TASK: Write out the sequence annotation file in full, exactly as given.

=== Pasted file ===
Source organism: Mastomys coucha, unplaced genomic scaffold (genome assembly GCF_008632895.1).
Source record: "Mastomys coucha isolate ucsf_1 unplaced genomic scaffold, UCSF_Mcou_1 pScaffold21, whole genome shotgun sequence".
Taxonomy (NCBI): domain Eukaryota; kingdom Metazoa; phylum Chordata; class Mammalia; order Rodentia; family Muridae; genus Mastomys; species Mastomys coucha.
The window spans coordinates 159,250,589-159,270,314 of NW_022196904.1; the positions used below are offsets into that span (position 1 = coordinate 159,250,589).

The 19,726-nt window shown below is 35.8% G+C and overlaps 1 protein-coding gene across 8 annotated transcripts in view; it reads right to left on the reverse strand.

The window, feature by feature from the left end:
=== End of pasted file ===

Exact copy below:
Source organism: Mastomys coucha, unplaced genomic scaffold (genome assembly GCF_008632895.1).
Source record: "Mastomys coucha isolate ucsf_1 unplaced genomic scaffold, UCSF_Mcou_1 pScaffold21, whole genome shotgun sequence".
Taxonomy (NCBI): domain Eukaryota; kingdom Metazoa; phylum Chordata; class Mammalia; order Rodentia; family Muridae; genus Mastomys; species Mastomys coucha.
The window spans coordinates 159,250,589-159,270,314 of NW_022196904.1; the positions used below are offsets into that span (position 1 = coordinate 159,250,589).

The 19,726-nt window shown below is 35.8% G+C and overlaps 1 protein-coding gene across 8 annotated transcripts in view; it reads right to left on the reverse strand.

The window, feature by feature from the left end: